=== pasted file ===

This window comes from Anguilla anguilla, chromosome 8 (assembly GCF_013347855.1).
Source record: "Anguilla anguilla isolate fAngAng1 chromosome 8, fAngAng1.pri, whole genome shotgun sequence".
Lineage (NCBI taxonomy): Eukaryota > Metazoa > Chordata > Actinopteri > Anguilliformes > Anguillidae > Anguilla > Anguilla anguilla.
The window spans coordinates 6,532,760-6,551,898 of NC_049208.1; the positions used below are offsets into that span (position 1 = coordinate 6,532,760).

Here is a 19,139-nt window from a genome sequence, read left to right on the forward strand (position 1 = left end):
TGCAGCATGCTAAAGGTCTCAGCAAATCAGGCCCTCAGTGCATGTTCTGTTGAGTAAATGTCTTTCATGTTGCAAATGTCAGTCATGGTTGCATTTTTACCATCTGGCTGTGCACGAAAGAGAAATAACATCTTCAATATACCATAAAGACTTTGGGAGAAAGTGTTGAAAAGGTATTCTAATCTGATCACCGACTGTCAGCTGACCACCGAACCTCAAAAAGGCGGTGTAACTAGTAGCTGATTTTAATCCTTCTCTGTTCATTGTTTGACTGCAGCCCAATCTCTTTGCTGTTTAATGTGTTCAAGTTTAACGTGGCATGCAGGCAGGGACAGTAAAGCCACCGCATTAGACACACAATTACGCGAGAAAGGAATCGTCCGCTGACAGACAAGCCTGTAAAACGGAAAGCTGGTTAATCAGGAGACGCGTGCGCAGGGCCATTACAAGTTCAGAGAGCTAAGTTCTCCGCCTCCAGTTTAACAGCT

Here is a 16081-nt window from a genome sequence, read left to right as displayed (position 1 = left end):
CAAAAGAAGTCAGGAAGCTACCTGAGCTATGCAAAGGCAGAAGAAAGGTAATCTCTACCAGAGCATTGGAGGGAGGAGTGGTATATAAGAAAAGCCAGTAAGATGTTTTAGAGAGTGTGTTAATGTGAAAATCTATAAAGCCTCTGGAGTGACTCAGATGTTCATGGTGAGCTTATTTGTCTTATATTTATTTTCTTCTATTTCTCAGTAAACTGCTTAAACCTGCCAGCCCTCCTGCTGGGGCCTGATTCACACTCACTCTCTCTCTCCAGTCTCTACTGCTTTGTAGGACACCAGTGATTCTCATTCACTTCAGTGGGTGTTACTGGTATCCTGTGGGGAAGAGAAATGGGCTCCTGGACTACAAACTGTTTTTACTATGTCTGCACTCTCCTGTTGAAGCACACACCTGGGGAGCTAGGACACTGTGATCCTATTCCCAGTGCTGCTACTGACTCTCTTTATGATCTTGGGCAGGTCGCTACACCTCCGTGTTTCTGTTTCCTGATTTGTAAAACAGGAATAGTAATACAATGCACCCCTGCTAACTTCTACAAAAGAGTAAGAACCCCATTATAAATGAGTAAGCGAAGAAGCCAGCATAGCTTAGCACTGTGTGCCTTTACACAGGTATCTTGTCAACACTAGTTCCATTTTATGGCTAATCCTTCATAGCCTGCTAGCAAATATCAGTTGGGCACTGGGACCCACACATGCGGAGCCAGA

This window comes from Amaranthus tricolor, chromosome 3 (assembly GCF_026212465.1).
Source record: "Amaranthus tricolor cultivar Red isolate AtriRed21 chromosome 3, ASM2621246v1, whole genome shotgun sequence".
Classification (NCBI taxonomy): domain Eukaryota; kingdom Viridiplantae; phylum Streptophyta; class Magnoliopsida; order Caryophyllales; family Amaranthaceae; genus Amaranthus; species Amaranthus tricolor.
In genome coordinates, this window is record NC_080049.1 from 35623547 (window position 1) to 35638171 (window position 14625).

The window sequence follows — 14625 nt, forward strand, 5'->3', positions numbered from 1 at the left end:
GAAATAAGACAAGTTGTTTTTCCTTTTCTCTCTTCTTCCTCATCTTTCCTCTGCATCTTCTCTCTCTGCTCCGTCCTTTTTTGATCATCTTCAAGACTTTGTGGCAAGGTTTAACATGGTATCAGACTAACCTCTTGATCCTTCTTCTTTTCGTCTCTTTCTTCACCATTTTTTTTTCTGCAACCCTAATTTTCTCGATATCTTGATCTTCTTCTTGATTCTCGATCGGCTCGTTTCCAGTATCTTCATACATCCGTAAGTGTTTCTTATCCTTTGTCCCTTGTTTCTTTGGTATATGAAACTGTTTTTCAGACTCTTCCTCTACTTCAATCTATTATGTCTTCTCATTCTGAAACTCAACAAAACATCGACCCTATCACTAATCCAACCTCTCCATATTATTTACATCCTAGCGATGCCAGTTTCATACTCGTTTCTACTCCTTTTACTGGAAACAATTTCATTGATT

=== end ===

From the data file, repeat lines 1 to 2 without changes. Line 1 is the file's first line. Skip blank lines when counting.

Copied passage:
This window comes from Anguilla anguilla, chromosome 8 (assembly GCF_013347855.1).
Source record: "Anguilla anguilla isolate fAngAng1 chromosome 8, fAngAng1.pri, whole genome shotgun sequence".